actuality.log


Sunday, April the 30th, 2006

If you’re even a remotely frequent visitor to my journal, you’d have realised by now that I am perennially pissed about a lot of things. One of these that is always on the back of my mind—something that makes me feel almost sorry for myself—is the fact that I’m going to have to make it in this country (should I choose to) as a first generation immigrant. I’ve probably harped about this before, but this is not a trivial process, and is an unfair burden that no future generation will have to worry about.

Fucking freeloaders.

A term which I hadn’t heard in over two years—primarily because I don’t usually associate myself with people who use it—‘ABCDE’ cropped up recently in pleasant conversation. For those not in the know, this expands (I presume) to American Born Confused DEsi—desi being the generic term encompassing people of south-Asian origin. It refers in particular to the “unfortunate” second generation immigrant kids who’re supposedly “confused” because they’re born into and live in one culture, but the environment and values emphasised at home are remnants of a different society far, far away.

You know what? shut the fuck up.

They aren’t “confused.” They’re American and you know it. They’re culturally acclimatised since birth, mesh well into society, have no awkward accents (apart from being unable to pronounce their own names)—they’re socially, culturally and emotionally conditioned to “just fit.” Don’t feel sorry for them. They have the easy life, with their now-rich doctor parents and their consequent BMWs and super-hot blonde fiancés. What the fuck is there to be confused about?

Really, can’t the god-damned moniker ‘ABCDE’ just die already?

Instead, feel sorry for the genuinely troubled and confused first generation folk. They’re the ones who are really torn between two worlds. They’re the ones who’ll never really integrate themselves into society (if they tried to, I mean). They’re the ones who have to work extra-hard to ensure a fabulous life for their kids.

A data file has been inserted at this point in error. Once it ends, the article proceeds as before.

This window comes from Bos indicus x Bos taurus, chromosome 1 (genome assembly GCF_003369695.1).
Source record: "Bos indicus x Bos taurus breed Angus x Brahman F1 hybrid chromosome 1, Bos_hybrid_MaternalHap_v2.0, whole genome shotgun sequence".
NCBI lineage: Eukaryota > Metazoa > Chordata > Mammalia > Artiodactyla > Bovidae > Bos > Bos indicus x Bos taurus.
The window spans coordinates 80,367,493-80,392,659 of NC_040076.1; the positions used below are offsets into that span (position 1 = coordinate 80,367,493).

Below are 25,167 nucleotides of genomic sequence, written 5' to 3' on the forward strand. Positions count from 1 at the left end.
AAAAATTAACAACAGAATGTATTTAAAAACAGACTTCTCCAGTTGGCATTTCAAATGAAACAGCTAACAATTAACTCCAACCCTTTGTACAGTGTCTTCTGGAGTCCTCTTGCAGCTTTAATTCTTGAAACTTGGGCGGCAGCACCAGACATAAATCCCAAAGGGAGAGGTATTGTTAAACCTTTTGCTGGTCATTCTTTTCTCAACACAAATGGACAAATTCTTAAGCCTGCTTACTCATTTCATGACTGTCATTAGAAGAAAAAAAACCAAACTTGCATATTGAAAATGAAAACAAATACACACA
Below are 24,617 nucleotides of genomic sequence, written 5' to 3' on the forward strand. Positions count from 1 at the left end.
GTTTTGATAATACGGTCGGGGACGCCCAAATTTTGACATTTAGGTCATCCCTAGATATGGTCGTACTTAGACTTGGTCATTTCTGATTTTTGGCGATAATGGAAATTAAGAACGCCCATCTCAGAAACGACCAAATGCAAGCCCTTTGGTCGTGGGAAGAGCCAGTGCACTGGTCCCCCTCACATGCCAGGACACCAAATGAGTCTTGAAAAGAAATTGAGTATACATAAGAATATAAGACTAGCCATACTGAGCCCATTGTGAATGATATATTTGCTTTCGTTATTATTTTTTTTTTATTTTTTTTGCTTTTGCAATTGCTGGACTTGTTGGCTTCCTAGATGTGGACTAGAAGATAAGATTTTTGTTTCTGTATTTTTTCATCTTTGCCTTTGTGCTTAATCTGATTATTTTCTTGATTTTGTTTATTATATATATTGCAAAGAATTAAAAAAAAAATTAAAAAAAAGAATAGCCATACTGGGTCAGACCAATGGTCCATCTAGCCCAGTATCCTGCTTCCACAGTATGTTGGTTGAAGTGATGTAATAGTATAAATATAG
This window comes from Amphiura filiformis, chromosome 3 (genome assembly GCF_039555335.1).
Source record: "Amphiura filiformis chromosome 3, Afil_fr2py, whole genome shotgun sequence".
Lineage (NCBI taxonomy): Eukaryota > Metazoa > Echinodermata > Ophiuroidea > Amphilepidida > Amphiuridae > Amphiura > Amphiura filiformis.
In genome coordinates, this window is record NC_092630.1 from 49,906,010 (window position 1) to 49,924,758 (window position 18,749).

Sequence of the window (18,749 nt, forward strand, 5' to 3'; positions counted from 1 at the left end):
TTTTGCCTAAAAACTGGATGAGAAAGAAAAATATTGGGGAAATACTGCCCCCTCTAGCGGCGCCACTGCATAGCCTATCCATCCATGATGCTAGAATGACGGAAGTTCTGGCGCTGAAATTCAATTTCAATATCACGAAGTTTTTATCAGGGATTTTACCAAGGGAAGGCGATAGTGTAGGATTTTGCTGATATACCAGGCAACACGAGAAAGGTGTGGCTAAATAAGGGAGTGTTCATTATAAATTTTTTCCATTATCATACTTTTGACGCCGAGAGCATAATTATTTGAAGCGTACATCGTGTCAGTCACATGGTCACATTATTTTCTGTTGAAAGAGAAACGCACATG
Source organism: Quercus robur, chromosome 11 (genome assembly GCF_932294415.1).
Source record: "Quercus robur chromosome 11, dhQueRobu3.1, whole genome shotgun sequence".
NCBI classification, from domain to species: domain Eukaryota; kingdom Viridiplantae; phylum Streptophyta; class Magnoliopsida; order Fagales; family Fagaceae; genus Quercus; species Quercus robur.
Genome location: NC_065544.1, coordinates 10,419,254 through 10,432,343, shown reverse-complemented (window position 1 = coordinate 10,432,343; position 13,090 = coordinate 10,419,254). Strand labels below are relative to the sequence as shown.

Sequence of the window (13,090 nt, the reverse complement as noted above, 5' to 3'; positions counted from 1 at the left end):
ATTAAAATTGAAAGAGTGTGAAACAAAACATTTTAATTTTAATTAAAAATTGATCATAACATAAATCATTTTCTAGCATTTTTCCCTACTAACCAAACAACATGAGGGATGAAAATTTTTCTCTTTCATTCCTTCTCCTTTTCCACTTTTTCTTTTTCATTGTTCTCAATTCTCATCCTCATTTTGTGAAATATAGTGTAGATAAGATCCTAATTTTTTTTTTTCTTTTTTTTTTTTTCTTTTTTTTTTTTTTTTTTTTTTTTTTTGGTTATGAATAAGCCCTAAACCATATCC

One that they can’t even hope to have.

This is a printer-friendly version of the journal entry “First generation woes – I/II” from actuality.log. Visit http://emphaticallystatic.org/earlier/first-generation-woes-i/ to read the original entry and follow any responses to it.

15 Responses to “First generation woes – I/II”

  1. pUl| says:

    “…the fact that I’m going to have to make it in this country (should I choose to)…”

    What’s keeping you from not choosing now?

  2. pundit says:

    I don’t understand the question. Are you asking me:
    – Why I haven’t chosen yet? As in what is it I’m considering?
    – If it’s such a crummy deal, why don’t I just choose not to?
    – Or something else entirely?

  3. pUl| says:

    My apologies, I was referring to something in the lines of option 2.

  4. pundit says:

    Because of a basic confusion as to the metric of a “successful life.”

    Part two of this piece, when I choose to unleash it onto the world, will probably make that answer more clear.

  5. anita says:

    i’ve only heard “ABCD” (without the E), but i’ve always gotten a slightly different interpretation of it – that it refers to people who don’t know or understand much about indian culture because they were born here.

    and for the record, although i was born here, i never felt like i meshed well into society, i do get an awkward accent from time to time (especially when i’m nervous), i can pronounce my name as it would be pronounced in india (and i prefer how it sounds that way), and i most certainly do not have the easy life.

    i know what you’re getting at, but there are some of us who were born here who feel that 1st generation immigrants have it easier in some ways. maybe you just need to move to some part of the US where there are thousands of them around : )

  6. pundit says:

    It is probably without the ‘E’. I, for whatever reasons, clearly don’t hang around enough people who use the term to be sure. Is it such a crime that they don’t know much about Indian culture, or understand it well? Why would/should they, and how does it even matter? I wouldn’t call someone confused for something like that; just living in the present.

    For the record, I think uh-neee-tuh (sp?) is a delightful way of pronouncing ‘anita’. It’s just, I find it mildly amusing when kids who have really long and hard-to-pronounce names (even by standards back home) here, even try.

    I can see that I’m just arbitrarily generalising from cherry-picked examples, but I’m really curious as to how you’ve arrived at the first generation having it easy, in any regard.

  7. anita says:

    it’s not a crime, but i think a lot of indians tend to make fun of indians born in the US, either because they don’t understand their language(s) or traditions or history or whatever. my uncle in india actually uses the term “DA” instead of “ABCD” (DA for “dumb american”). though, he’s not usually referring to lack of cultural knowledge, but lack of knowledge in general.